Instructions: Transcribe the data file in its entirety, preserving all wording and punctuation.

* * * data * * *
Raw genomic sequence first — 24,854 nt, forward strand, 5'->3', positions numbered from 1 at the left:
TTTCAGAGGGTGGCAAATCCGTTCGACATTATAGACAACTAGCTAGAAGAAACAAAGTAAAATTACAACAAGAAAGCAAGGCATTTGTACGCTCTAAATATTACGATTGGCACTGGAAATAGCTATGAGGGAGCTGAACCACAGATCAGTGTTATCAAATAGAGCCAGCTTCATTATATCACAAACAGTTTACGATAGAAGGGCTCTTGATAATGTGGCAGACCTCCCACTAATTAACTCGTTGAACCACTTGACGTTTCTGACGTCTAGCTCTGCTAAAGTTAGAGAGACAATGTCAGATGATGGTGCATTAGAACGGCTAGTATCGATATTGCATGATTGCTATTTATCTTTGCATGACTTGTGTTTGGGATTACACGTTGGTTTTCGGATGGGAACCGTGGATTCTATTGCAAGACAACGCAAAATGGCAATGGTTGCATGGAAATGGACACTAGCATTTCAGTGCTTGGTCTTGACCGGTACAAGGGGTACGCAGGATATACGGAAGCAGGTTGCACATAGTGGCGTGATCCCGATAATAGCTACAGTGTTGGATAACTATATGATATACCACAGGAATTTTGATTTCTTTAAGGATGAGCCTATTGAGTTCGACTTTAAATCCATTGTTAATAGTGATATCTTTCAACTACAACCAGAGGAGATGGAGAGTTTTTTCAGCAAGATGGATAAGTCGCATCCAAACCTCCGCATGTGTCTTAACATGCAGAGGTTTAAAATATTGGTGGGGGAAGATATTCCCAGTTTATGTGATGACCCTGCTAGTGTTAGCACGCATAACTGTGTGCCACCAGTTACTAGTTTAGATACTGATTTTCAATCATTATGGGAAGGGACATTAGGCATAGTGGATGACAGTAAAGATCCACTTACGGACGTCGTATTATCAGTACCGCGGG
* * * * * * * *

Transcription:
Raw genomic sequence first — 24,854 nt, forward strand, 5'->3', positions numbered from 1 at the left:
TTTCAGAGGGTGGCAAATCCGTTCGACATTATAGACAACTAGCTAGAAGAAACAAAGTAAAATTACAACAAGAAAGCAAGGCATTTGTACGCTCTAAATATTACGATTGGCACTGGAAATAGCTATGAGGGAGCTGAACCACAGATCAGTGTTATCAAATAGAGCCAGCTTCATTATATCACAAACAGTTTACGATAGAAGGGCTCTTGATAATGTGGCAGACCTCCCACTAATTAACTCGTTGAACCACTTGACGTTTCTGACGTCTAGCTCTGCTAAAGTTAGAGAGACAATGTCAGATGATGGTGCATTAGAACGGCTAGTATCGATATTGCATGATTGCTATTTATCTTTGCATGACTTGTGTTTGGGATTACACGTTGGTTTTCGGATGGGAACCGTGGATTCTATTGCAAGACAACGCAAAATGGCAATGGTTGCATGGAAATGGACACTAGCATTTCAGTGCTTGGTCTTGACCGGTACAAGGGGTACGCAGGATATACGGAAGCAGGTTGCACATAGTGGCGTGATCCCGATAATAGCTACAGTGTTGGATAACTATATGATATACCACAGGAATTTTGATTTCTTTAAGGATGAGCCTATTGAGTTCGACTTTAAATCCATTGTTAATAGTGATATCTTTCAACTACAACCAGAGGAGATGGAGAGTTTTTTCAGCAAGATGGATAAGTCGCATCCAAACCTCCGCATGTGTCTTAACATGCAGAGGTTTAAAATATTGGTGGGGGAAGATATTCCCAGTTTATGTGATGACCCTGCTAGTGTTAGCACGCATAACTGTGTGCCACCAGTTACTAGTTTAGATACTGATTTTCAATCATTATGGGAAGGGACATTAGGCATAGTGGATGACAGTAAAGATCCACTTACGGACGTCGTATTATCAGTACCGCGGG